The dynamic work of sculptor Gaylord Ho is instantly recognizable. Emotion oozes from the figures, as they throw their energy into dancerly poses. His female figures twist and twirl, animated and vital. Born in Taiwan, the 66-year-old artist has a fascinating personal history. Growing up as the son of low income farmers, Ho was expected to balance his studies while helping on the rice farm.
These stunning embroidered balls called “temari” were made by the prodigiously nimble fingers of a 92-year-old grandmother in Japan. Although she only learned this elaborate skill in her sixties, she has since created nearly 500 unique designs that have been photographed by her granddaughter NanaAkua. Impressive does not even begin to describe this feat of dexterity, imagination and keen eyesight. The difficult process of becoming a recognized temari craftsman in Japan is tedious and requires specific training and testing. She now volunteers every week teaching others how to make their own temari.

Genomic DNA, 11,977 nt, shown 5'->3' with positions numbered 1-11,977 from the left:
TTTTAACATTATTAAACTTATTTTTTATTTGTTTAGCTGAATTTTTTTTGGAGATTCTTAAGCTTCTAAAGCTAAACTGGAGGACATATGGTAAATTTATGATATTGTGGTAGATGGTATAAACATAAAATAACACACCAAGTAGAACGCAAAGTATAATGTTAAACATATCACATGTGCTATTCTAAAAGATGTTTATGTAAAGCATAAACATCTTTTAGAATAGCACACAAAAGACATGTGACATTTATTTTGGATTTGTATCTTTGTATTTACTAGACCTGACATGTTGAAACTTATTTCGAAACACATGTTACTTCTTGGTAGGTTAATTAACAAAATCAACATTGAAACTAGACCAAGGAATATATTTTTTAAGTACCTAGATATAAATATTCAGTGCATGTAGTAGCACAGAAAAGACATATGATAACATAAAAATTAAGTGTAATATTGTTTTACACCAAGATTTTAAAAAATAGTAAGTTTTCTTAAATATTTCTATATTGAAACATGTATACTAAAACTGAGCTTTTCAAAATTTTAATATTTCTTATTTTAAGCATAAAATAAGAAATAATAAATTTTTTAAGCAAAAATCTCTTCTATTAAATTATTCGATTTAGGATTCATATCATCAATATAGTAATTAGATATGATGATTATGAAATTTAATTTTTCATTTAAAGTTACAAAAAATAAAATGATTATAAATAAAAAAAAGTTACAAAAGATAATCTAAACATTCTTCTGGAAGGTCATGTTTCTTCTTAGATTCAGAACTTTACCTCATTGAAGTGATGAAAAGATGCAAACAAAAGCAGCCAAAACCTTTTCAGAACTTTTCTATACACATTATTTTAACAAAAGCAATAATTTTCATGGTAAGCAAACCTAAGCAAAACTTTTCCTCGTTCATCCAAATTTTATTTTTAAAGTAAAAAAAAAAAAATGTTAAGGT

Temari, meaning “hand ball” in Japanese, are embroidered toy balls fashioned from the silk scraps of old kimonos. This traditional folk art originated in China and made its way to Japan some time in the 7th century. The stitching, which was originally for function alone, became increasingly intricate until temari transcended the role of plaything and developed into a veritable art form. Japanese aristocratic women even participated in temari embroidering competitions.
In Japan, the temari were highly regarded gifts given to children by their parents on New Year’s Day. These treasured toys were symbolic of a wish for the recipient to have good fortune and a happy life, as well as promising heartfelt friendship and loyalty. Sometimes the maker would cocoon a noisemaker such as a bell or few grains of rice for added fun, while more traditionally a secret wish of goodwill hand-written on a small piece of paper would be folded into the center.